I was supposed to write a book with Jay Lake.
Back in the day–I think, in fact, that it was the first (and somehow possibly only, but no, that can’t be right) time we met in real life, at World Fantasy in Saratoga Springs–this whole discussion about the speed with which Jay and I wrote came up. We got this idea to do some Stunt Writing: we’d get together someday and write a book together, ideally in the front window of, say, Borderlands in San Francisco, with a giant screen above our heads so that people could watch/read the book as it was being written. We’d trade off chapters and/or when we got stuck, and we’d aim to write the book in a week.
It’s been obvious for years that our stunt probably wasn’t going to happen, and yesterday morning the door shut on that project forever.
I didn’t know Jay tremendously well in real life, but I liked him very much. My deepest, most heart-felt sympathies go out right now to those who were closer to Jay than I was, because I know how magnified their loss and sorrow is compared to mine.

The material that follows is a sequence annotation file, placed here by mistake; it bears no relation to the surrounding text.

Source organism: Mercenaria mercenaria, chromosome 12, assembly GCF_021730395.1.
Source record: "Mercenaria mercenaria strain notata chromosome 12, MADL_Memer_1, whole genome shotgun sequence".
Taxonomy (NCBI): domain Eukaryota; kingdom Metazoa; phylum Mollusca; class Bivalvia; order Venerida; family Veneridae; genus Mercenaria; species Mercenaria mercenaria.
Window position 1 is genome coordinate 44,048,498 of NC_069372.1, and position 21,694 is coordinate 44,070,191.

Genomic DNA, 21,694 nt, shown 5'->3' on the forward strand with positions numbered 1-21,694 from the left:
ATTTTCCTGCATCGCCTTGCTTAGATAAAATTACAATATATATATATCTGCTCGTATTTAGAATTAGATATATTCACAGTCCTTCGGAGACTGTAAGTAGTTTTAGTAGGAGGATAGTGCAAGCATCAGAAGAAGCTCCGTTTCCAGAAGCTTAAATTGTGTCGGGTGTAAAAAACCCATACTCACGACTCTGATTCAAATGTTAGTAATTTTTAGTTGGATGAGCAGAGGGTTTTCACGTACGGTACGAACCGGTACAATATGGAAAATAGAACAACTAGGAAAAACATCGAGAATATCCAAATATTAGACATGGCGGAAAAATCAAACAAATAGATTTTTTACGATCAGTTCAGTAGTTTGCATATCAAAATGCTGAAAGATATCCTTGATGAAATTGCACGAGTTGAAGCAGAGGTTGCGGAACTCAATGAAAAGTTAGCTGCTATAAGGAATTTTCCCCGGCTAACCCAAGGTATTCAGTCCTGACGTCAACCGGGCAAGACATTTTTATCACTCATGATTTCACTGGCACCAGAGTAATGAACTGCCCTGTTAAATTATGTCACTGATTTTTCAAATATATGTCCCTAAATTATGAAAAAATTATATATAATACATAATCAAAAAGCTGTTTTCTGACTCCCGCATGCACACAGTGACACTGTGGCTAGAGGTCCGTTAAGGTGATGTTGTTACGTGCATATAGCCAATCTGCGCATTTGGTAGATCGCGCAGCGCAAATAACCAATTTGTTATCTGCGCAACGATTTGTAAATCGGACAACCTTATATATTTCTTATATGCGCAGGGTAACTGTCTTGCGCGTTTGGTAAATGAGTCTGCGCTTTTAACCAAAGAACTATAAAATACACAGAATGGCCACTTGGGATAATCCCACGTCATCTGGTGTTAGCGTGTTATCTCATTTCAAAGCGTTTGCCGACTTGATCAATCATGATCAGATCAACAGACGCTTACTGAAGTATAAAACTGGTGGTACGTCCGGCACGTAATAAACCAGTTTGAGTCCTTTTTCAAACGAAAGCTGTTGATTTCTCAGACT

I think maybe one of the only good things about a death we see coming, especially in this net-connected era, is that people get a chance to tell the dying what they’ve meant to them, and with writers that can reach a long way. We’ve seen it happen repeatedly this past year: Iain Banks, Ann Crispin, and now Jay. If there’s any goddamn comfort to be taken at all here, it’s that they have gone carried by love.
I don’t like the phrase rest in peace, because to me it implies there’s something left to rest, and I don’t believe that. Neither did Jay. I prefer the idea that from stardust we came and to stardust we’ll go, which is ephemeral and eternal enough for me.
I sure wish it’d been a little less ephemeral, though. G’bye, Jay. We’re going to miss you.